Smart Secrets of Great Paintings episode 9 – Eugene Delacroix: As the war of colonization raged in Algeria, Eugene Delacroix was the first French artist to cross the Mediterranean. The naturalism of “Women of Algiers in Their Apartment,” painted in 1834, takes us into the calm and simplicity of a harem as Delacroix saw it with his own eyes. This documentary looks at his attempts to counter Orientalist fantasies of Middle Eastern women held by European society and discusses his admiration of Lord Byron. It also details his journey through Morocco and Algeria as part of a French diplomatic mission, during which he witnessed the realities of North African culture that inspired him to document and recreate the scene of three sisters in their private quarters.
The painting “Women of Algiers in Their Apartment” is important for a few reasons. Firstly, it is considered a masterwork of the French artist Eugene Delacroix, who was known for his vibrant and emotive paintings. As such, the painting has aesthetic value and is an important example of Delacroix’s work. Secondly, the painting provides a unique glimpse into the lives of Algerian women, who were often hidden from view in their society. The painting shows the women in a relaxed and candid moment, depicting their everyday lives. This gives the viewer a more authentic view of the women, rather than the typical orientalist depiction of Algerian women as exotic and mysterious.
Thirdly, the painting also has historical significance, as it was created during a time when France was colonizing Algeria. The painting provides a view into the lives of the colonized people, rather than the colonizers. This adds an important perspective to the history of the period. Overall, “Women of Algiers in Their Apartment” is an important painting for its aesthetic, cultural, and historical significance.
This series explores history of art in a totally new way. The painting comes to life, as animation overrides the limits of the frame, taking us to the heart of the canvass and plunging us into its era and history. This series of 10 half-hour programs shows how a painted image echos the spirit of its time and relates to a particular historic event. It reveals the poetic, sociological and political potential of the picture by penetrating inside the painting and examine the underlining details, thanks to work of computer graphics which livens up characters, objects and sets.
Each film tells a fascinating story of a creator and the painting process. The great works of the past portray abundant testimonies, and are imbued with secrets and are teeming with mysteries. Beneath the surface of the painting, details awaken, to recount the spirit of the times and the vagaries of History, such as wars, revolutions, economic transformation, scientific discovery, beliefs and schools of thought.
Smart Secrets of Great Paintings episode 9 – Eugene Delacroix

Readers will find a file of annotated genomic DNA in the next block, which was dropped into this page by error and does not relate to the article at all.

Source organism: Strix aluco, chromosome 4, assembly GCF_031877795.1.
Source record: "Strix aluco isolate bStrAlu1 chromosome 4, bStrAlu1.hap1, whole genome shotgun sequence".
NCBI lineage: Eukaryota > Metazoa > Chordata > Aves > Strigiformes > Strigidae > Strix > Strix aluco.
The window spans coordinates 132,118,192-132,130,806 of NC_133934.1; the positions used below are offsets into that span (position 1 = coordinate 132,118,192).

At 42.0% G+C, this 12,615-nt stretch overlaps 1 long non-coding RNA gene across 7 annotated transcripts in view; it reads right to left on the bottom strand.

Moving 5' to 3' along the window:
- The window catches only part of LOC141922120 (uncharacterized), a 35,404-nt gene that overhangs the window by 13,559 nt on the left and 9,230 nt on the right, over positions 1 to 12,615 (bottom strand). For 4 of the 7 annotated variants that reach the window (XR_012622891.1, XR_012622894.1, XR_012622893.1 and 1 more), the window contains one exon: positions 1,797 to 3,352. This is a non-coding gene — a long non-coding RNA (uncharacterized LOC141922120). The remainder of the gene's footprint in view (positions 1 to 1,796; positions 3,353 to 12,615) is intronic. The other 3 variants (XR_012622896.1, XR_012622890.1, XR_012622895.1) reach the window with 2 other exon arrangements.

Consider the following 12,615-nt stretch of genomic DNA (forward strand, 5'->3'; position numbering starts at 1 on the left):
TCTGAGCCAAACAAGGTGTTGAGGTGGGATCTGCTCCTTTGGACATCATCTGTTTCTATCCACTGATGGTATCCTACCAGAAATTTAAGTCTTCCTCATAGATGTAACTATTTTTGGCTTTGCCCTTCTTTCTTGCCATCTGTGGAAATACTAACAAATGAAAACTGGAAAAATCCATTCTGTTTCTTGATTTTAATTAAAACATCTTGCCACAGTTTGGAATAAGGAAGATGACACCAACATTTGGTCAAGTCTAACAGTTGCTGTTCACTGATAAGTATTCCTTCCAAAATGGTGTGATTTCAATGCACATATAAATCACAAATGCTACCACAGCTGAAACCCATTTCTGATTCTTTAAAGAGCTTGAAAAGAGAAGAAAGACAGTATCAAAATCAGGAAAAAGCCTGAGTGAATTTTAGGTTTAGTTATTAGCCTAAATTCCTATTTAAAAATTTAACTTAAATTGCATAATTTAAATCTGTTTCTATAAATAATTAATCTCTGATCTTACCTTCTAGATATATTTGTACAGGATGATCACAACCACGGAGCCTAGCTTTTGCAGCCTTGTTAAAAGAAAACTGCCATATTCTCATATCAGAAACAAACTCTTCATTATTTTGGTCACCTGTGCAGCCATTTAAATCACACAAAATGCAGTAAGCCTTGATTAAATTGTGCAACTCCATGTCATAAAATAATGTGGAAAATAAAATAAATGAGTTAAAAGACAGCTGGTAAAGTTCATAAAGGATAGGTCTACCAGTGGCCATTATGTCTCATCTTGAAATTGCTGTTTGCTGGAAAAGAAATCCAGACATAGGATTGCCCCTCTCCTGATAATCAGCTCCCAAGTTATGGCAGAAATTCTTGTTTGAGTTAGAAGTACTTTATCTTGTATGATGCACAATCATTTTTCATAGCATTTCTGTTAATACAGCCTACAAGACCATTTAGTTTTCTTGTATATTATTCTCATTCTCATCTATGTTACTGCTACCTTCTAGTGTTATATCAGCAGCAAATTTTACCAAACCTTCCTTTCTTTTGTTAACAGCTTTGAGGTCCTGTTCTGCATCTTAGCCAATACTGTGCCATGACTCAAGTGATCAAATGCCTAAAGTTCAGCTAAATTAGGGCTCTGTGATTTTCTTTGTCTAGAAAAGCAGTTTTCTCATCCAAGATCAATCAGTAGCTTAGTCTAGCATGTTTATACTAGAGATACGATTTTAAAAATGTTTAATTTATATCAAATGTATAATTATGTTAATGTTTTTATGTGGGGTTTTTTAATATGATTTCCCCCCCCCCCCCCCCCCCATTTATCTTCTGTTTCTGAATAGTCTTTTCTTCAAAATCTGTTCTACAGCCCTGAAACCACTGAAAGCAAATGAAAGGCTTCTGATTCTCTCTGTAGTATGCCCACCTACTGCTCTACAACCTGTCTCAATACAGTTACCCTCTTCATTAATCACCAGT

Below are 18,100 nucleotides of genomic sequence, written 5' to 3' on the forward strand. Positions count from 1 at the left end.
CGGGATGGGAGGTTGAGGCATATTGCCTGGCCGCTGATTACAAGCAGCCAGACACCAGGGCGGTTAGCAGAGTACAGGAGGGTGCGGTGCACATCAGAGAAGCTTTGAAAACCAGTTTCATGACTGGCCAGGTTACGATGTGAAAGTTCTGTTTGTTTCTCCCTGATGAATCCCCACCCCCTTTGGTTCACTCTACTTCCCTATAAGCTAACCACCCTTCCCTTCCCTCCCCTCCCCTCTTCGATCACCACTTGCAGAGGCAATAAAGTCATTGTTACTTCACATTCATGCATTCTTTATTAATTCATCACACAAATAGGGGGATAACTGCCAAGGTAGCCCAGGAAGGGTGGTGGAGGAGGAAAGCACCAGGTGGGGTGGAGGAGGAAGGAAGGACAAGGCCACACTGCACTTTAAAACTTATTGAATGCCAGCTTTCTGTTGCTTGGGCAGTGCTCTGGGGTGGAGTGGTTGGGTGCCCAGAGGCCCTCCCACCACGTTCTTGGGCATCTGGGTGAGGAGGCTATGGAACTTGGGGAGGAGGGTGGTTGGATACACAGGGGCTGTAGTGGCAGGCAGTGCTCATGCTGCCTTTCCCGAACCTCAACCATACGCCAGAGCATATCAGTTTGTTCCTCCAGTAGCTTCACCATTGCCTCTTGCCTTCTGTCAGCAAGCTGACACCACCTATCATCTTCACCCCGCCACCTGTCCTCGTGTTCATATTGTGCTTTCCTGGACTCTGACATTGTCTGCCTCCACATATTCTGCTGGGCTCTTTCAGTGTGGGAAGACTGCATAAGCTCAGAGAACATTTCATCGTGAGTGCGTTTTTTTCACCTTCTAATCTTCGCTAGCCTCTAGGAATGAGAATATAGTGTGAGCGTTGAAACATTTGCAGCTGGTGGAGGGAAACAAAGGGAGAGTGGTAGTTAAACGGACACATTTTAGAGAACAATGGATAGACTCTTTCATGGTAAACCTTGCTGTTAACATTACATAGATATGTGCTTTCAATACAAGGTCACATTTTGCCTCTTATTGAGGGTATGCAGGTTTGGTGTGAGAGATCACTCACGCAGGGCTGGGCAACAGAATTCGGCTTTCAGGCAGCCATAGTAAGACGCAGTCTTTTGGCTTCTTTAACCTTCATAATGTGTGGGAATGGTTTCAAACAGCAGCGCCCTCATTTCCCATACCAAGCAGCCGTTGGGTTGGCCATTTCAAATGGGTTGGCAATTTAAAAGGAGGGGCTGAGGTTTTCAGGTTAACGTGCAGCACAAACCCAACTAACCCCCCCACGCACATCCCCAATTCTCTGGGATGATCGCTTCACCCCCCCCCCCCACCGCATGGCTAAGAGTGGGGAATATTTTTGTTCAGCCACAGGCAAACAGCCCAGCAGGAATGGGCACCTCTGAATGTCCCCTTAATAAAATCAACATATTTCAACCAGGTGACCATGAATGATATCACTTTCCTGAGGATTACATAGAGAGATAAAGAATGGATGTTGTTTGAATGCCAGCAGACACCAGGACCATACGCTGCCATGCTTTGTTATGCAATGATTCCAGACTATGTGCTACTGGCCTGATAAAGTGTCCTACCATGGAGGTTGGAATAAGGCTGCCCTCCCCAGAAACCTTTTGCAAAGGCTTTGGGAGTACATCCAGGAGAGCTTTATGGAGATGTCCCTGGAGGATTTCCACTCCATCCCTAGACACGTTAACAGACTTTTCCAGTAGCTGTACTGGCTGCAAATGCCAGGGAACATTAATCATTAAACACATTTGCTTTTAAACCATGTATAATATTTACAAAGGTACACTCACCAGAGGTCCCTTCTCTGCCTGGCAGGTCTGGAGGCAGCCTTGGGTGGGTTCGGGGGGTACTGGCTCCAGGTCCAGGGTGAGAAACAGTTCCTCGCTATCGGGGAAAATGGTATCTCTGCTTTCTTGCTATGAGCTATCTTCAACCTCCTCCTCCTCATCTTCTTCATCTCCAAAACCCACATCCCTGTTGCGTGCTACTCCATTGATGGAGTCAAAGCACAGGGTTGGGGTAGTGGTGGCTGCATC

Ferdinand Victor Eugène Delacroix was a French Romantic artist regarded from the outset of his career as the leader of the French Romantic school. In contrast to the Neoclassical perfectionism of his chief rival Ingres, Delacroix took for his inspiration the art of Rubens and painters of the Venetian Renaissance, with an attendant emphasis on colour and movement rather than clarity of outline and carefully modelled form. Dramatic and romantic content characterized the central themes of his maturity, and led him not to the classical models of Greek and Roman art, but to travel in North Africa, in search of the exotic.
Friend and spiritual heir to Théodore Géricault, Delacroix was also inspired by Lord Byron, with whom he shared a strong identification with the “forces of the sublime”, of nature in often violent action. However, Delacroix was given to neither sentimentality nor bombast, and his Romanticism was that of an individualist. In the words of Baudelaire, “Delacroix was passionately in love with passion, but coldly determined to express passion as clearly as possible.” Together with Ingres, Delacroix is considered one of the last old Masters of painting, and one of the few who was ever photographed.
As a painter and muralist, Delacroix’s use of expressive brushstrokes and his study of the optical effects of colour profoundly shaped the work of the Impressionists, while his passion for the exotic inspired the artists of the Symbolist movement. A fine lithographer, Delacroix illustrated various works of William Shakespeare, the Scottish author Walter Scott and the German author Johann Wolfgang von Goethe.
He is considered one of the greatest painters of the Romantic movement, known for his vibrant and emotive style. Delacroix’s work is characterized by his use of bold colors and dramatic brushstrokes, which give his paintings a sense of energy and movement. One of Delacroix’s most famous paintings is “Liberty Leading the People,” which depicts a scene from the French Revolution. The painting shows a woman personifying the concept of Liberty leading the people forward during a battle. The painting is considered an important symbol of the revolutionary spirit and the fight for freedom.
Another well-known painting by Delacroix is “The Death of Sardanapalus,” which depicts the mythical king of Assyria committing suicide. The painting is an example of Delacroix’s interest in exotic and historical subjects, and his ability to convey intense emotions through his brushwork. Overall, Delacroix’s work is known for its emotive and dynamic style, and its exploration of historical and exotic themes.